These days many universities offer accredited graduate programs with an online component and even programs that are entirely online. These programs provide a high level of flexibility that makes them appealing to working adults, but can they really provide the same quality of education you’d get from an on-site program?
Unfortunately there’s no one-size-fits-all answer to this question. Online programs come with both advantages and disadvantages, and the best program for you depends largely on what you want to study and how you learn.
Here are three questions to ask when choosing between online and on-site graduate programs:
1. Can you get the degree online from a respected school?
Online-only colleges have existed for several years now, but few employers take these credentials seriously. Luckily in the past few years many well respected colleges and universities have begun offering online programs.
If you can get into one of these programs you’ll have a degree from a respected school and you won’t need to disclose the fact that you earned it online.
2. What industry do you want to break into?
Whether or not potential employers will accept an online degree depends largely on the industry you’re in. For example, 70% of employers in the internet and new media fields will accept degrees from online colleges, but only 29% of employers in the advertising industry will accept online degrees. More employers come around to the idea every year, but an online degree can still hurt your chances in many industries.
Some industries also require so much hands-on learning that there are no online programs for them. In this instance, you’re stuck with an on-site program.
3. How good are you at working on your own?
Most schools provide some kind of educational support for participants in online programs, but there’s only so much they can do from afar. You’re on your own for most of the work, and without strictly scheduled classes, it’s your job to make a class schedule that works. And any entrepreneur can tell you that making your own schedule can be both a blessing and a burden—it’s a lot easier to stay motivated with professors on your back.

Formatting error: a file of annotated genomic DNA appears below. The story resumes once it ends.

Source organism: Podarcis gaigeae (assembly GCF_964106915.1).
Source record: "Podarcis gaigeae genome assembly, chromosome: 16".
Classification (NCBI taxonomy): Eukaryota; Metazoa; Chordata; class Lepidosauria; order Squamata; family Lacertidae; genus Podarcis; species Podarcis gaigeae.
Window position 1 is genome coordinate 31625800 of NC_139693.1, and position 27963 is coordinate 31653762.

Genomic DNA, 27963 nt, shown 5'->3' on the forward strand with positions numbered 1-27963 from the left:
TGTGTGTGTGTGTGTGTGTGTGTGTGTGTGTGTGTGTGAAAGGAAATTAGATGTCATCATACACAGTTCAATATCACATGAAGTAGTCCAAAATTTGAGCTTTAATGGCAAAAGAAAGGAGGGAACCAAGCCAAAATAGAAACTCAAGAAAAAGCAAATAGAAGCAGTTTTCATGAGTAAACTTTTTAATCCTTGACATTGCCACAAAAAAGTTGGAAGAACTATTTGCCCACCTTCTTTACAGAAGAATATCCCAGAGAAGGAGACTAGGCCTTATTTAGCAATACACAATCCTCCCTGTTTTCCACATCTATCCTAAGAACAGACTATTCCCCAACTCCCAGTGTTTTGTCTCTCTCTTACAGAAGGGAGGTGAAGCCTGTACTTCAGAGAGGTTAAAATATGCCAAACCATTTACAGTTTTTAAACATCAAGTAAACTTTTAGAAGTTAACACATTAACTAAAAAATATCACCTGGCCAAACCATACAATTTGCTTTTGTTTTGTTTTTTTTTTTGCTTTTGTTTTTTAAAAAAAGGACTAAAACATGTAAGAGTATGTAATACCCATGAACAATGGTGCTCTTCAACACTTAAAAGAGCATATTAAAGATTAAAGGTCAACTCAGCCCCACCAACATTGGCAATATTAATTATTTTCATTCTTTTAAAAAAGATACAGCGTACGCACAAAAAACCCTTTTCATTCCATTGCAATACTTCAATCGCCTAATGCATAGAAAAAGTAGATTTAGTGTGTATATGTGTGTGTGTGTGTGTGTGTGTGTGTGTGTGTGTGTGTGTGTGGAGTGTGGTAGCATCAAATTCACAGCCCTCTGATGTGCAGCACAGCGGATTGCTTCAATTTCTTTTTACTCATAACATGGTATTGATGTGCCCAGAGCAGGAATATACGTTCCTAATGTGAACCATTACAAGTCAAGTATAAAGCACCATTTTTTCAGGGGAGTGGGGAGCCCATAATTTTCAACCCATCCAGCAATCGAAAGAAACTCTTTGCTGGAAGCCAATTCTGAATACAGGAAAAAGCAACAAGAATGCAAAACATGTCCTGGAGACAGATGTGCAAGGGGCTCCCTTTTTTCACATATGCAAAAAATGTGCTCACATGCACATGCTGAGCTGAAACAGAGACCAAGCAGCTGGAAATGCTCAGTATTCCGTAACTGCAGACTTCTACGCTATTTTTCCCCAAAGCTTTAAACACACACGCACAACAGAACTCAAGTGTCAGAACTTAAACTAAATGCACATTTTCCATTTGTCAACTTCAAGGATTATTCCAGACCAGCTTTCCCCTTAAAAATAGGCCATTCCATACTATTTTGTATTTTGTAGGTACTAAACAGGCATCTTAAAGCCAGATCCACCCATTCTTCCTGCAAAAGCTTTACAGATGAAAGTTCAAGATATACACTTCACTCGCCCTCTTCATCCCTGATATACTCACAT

In other words, you have to be a self starter to successfully complete your online degree. Nobody will be holding your hand to get you through.
4. Will you still be able to access networking opportunities?
Many people say that one of the most valuable things—if not THE most valuable thing—they got from university was the professional network they developed. Networking is incredibly important because in most industries 70-80% of new jobs are never advertised. They’re given to someone the employer knows with the skills in question.
Some online university programs provide excellent opportunities to connect with faculty and other students, but many lack this vital component of education. This can make it extremely difficult to break into the industry when you’re done school.
5. Can you do a partially online program?
A number of universities now also offer programs that combine online education and on-site education. These programs can provide the flexibility working adults need while also providing extra support and networking opportunities.
Even programs connected to industries that are heavily hands-on sometimes offer an online component that gives students the flexibility they need to work.
If you’ve considered all of these factors and you’re still not sure what type of program is best for you, speak with a university representative about the specific differences between online and on-site programs. Having a quick chat with representatives from all the schools you’re considering will give you a better idea of what you can expect—and what you want.